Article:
Steve Jobs’ boyhood home becomes historic site
By Brandon Griggs
(CNN) — It may not look special, but a modest 1950s ranch-style house in a suburban Bay Area neighborhood is now a protected historical site.
The single-story house at 2066 Crist Drive in Los Altos, California, is the family home where a young Steve Jobs built the first Apple computers in the mid-1970s.
The Los Altos Historical Commission voted unanimously Monday night to designate the house as a “historic resource,” meaning any future renovations to the property will need to be reviewed by the city.
“The basis for this historic designation is not the age or architecture of the structure; it is with the property’s association with an event and an individual of historic significance,” city staff liaison Zachary Dahl wrote in a report to the commission (PDF).
The house is now eligible to be named by the city of Los Altos as a historic landmark — a higher-level designation — and potentially listed on state and national registers of historic places.
Jobs moved to the house with his foster parents as a seventh-grader and lived there through high school. In the attached garage, he and Steve Wozniak assembled the first 50 Apple 1 computers in 1976. The pair sold them to Paul Terrell’s Byte Shop in Mountain View for $500 each.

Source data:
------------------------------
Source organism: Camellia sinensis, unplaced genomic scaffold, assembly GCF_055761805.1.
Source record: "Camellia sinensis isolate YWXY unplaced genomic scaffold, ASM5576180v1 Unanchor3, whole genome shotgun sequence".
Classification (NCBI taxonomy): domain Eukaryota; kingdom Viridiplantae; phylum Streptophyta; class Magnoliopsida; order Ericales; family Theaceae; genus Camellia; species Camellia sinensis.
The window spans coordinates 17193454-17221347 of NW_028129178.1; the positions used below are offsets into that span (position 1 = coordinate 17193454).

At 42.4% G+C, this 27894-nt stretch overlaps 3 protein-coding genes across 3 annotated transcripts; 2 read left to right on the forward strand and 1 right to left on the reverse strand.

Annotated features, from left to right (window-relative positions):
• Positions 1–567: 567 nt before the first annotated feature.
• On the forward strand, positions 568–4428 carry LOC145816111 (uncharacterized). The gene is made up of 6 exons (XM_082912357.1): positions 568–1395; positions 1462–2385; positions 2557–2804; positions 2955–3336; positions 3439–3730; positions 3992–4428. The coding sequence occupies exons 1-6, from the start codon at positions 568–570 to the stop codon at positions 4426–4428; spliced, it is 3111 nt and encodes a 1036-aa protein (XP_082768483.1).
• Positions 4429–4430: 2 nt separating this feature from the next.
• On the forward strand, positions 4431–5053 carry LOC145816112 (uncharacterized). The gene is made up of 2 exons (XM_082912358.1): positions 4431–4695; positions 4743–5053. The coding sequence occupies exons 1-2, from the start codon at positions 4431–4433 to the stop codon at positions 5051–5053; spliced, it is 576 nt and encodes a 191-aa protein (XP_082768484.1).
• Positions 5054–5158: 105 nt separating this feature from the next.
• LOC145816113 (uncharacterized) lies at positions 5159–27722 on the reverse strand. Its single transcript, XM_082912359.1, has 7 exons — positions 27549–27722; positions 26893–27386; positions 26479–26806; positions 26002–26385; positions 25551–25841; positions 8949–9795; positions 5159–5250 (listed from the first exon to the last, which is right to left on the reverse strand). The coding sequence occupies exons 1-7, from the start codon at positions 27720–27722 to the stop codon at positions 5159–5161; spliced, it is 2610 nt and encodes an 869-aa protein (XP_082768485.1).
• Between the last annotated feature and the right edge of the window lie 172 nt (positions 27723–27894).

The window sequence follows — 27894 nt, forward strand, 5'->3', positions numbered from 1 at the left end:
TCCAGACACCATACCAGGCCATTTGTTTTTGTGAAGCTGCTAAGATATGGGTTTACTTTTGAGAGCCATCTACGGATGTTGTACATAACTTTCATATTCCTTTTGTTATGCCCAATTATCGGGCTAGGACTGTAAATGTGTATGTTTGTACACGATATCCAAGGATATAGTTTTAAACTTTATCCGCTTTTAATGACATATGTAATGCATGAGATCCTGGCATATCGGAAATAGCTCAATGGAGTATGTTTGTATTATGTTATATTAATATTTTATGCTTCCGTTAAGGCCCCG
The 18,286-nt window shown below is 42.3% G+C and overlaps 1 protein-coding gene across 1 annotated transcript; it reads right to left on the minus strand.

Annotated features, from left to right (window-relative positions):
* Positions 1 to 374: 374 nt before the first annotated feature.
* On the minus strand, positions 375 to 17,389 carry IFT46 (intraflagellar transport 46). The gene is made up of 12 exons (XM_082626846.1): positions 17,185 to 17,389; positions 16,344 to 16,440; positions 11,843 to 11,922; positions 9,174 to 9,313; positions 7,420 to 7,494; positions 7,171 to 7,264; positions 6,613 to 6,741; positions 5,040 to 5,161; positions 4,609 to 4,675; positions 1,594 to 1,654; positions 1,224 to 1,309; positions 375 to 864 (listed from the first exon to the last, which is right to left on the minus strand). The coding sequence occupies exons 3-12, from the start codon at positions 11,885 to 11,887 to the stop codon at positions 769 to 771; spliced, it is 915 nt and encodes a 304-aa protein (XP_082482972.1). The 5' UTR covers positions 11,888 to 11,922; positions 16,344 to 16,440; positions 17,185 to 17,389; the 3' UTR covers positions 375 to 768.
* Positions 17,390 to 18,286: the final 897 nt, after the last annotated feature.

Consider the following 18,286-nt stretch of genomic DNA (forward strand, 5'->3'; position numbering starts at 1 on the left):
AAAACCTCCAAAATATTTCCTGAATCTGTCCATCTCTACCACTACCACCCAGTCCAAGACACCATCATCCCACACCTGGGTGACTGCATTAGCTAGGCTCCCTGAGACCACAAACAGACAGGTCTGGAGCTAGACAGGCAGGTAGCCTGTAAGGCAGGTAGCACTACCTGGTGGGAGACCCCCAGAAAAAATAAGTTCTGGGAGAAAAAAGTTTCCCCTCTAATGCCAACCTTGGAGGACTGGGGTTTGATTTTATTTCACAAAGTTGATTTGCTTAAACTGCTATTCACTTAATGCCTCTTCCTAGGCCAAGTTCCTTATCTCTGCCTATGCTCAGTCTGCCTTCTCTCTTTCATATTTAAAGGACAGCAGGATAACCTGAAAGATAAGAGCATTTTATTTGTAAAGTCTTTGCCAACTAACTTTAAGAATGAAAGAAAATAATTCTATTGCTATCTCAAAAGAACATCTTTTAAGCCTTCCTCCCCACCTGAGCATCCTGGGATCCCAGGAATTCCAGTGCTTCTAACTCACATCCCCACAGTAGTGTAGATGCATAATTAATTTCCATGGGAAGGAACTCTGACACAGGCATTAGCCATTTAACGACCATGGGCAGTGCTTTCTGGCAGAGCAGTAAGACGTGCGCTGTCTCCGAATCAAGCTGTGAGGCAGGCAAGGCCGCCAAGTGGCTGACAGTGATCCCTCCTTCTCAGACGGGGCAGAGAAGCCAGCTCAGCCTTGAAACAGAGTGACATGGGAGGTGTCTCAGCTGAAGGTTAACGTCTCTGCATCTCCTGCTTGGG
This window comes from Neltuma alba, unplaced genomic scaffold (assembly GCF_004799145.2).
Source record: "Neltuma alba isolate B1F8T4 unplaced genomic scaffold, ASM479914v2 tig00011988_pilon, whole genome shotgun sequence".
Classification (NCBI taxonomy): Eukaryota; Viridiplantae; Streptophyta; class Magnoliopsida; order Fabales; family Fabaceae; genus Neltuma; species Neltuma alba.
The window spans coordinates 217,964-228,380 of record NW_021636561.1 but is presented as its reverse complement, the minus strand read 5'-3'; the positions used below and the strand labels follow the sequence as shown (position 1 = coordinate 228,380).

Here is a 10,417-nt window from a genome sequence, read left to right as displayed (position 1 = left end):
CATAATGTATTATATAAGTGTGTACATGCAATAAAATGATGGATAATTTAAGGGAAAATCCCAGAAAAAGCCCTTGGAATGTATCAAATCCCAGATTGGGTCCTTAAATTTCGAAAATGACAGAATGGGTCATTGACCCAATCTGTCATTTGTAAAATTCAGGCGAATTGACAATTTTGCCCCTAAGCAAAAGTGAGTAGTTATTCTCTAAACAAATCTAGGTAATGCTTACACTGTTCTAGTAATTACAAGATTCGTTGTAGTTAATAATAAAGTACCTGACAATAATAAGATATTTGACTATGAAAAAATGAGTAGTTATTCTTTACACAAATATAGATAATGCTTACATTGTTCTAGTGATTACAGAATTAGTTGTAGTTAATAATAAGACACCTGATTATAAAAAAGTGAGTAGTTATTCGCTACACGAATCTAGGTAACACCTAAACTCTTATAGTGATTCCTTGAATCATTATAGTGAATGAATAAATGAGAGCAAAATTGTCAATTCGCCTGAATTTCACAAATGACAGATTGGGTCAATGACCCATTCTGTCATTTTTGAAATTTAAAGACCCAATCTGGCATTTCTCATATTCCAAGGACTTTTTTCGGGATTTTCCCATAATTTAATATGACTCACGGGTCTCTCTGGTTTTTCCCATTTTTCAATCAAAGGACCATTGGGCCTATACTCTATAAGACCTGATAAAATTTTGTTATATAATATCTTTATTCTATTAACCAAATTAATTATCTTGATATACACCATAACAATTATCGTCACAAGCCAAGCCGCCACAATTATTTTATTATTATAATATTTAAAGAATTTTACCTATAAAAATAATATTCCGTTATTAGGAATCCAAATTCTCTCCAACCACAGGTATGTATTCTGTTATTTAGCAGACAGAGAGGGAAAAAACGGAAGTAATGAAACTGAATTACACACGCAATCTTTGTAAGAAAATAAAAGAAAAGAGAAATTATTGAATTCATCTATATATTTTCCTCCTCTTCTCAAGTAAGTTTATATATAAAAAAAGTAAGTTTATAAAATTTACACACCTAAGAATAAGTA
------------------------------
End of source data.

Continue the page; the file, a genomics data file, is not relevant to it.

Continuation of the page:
Nine months later, in 1977, Apple Computer Co. was formally established and moved its operations to nearby Cupertino.
One of the original computers later sold at an auction for $231,000. Jobs went on to become a visionary who built Apple into the world’s most valuable company and changed the face of computing.
“Steve Jobs is considered a genius who blended technology and creativity to invent and market a product which dramatically changed six industries — personal computers, animated movies, music, phones, tablet computing and digital publishing,” according to the property evaluation.
The three-bedroom, two-bath house was built in 1952 and is valued at $1.6 million, according to real-estate website Zillow. It’s currently owned by Jobs’ adoptive sister, Patricia Jobs.
™ & © 2013 Cable News Network, Inc., a Time Warner Company. All rights reserved.